Anglican mission in Papua New Guinea has always been founded on preaching, teaching and healing, writes Bishop Peter Ramsden

It was on St Lawrence’s Day 1891 when the pioneer Anglican missionaries landed on the huge island north of Australia, part of which would later become Papua New Guinea. As they prepared to land these two priests, the Anglo-Catholic Albert McLaren and the Evangelical Copland King, would no doubt have reflected much on great missionary journeys – from St Paul’s to the many of their own century. Now it was their turn. What would they bring to the people they encountered and what would they learn? They were not bringing an awareness of the divine to Melanesians, but they were bringing the name by which the divine could be truly known. They were bringing the fullest revelation of God and his ways and purpose. They were bringing Jesus Christ in word and sacrament.

St Lawrence, deacon and martyr, was also an inspiration to McLaren and King – both served unto death: McLaren died of malaria after only three months and King lived on to see his colleague’s Anglo-Catholic theology and liturgical life take root, with a warm personal devotion to Jesus Christ. The proclamation of what God does for us in Jesus inspired the New Guinea Mission, which since 1977 has been the Anglican Church of Papua New Guinea. But it is perhaps the Galilean ministry of Jesus which gave a shape to the mission of this Anglican Province. It is described in Matthew 4.23: ‘Jesus went all over Galilee, teaching in the synagogues, preaching the Good News about the Kingdom, and healing people who had all kinds of disease and sickness.’

Parishes and outstations

Preaching, teaching and healing – that is what mission has meant in PNG and is a good way to assess mission anywhere. In PNG’s 123 years of Anglican life, 123 parishes have been established, many with numerous outstations. There is a theological college, a fully localized priesthood, 200 Anglican agency schools including three high schools, and 26 health facilities including one hospital. Koinambe, the isolated mission station where I began my PNG experience in 1983 was typical – there was a church, a school and a health centre – preaching, teaching and healing was the shape for Anglican mission. It was served by Missionary Aviation Fellowship. MAF, which has publicized its ministry over the years in NEw DIrECTIONS, is a lifeline for many and is well worth supporting.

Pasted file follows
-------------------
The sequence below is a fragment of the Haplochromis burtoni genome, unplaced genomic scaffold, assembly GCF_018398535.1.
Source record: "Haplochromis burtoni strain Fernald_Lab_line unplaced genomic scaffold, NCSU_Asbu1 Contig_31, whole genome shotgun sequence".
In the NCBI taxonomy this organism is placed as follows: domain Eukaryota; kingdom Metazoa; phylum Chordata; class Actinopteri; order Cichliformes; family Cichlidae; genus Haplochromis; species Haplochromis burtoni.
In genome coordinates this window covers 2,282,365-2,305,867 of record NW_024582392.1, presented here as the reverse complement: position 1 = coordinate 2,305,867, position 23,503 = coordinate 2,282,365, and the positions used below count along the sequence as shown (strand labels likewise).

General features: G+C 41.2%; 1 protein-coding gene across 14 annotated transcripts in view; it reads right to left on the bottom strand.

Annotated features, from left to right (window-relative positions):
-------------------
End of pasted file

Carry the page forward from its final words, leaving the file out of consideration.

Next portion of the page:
The Diocese of Port Moresby is inspired by Matthew 4.23. I meet the city clergy every Monday morning for Mass and a Bible study based on the following Sunday’s Gospel reading. In this way we begin our preparation for preaching. To get to Pivo, our most isolated parish, requires a six-hour road journey to Kerema, then an 11-hour dinghy journey along the coast and up the Vailala and Lohiki rivers. Three Melanesian brothers are based in the village: they preach

the Gospel, take literacy classes for both children and adults and have a supply of basic medicines.

Education and social outreach

Port Moresby’s population is now over half a million and numerous squatter settlements surround the city. One of them is known as ATS and a large number of Anglicans live there. At our Christ the King parish we are building a little primary school and employ five teachers. Over 200 children are now enrolled. The school is still somewhat unofficial as the ownership of the land is in question and it is not yet registered with the government. While these problems rumble on, the diocese felt that it was no excuse for not doing something about education, so we pressed on with our teaching.

Anglicare is the Anglican Church’s social outreach ministry whose base is at our diocesan compound. I guess it is not every bishop who has a sexual health clinic next to his office. Here our chapel, offices, HIV testing and clinic are all together in one place. There are now over a thousand people on anti-retroviral treatment looked after by our clinic. The UN considers sex workers to be one of the most at-risk populations, many of whom come to our clinic, but I would say the most at risk are faithful wives who are let down by unfaithful husbands. This and the mixture of poor accommodation, lack of work, too much alcohol and other drugs has resulted in a big problem of domestic violence in PNG. Our witness to healing and reconciliation has to be renewed within our parishes and congregations.

Continuing Jesus’ ministry

Preaching, teaching and healing thus take on a variety of shapes in PNG 123 years after the Anglican missionaries arrived. Churches, schools and health centres are still being built and there are also many other ways that Jesus’ mission continues, but continue it does – in the isolation of Pivo, the urban settlement of ATS and the sexual health clinic next to the bishop’s chapel. I guess the question for every diocese or parish is ‘How are we continuing Jesus’ ministry of preaching, teaching and healing?’ The answers will not be the same as in Port Moresby, but the question is worth asking and worth answering together by the Catholic voice in the Church of England. ND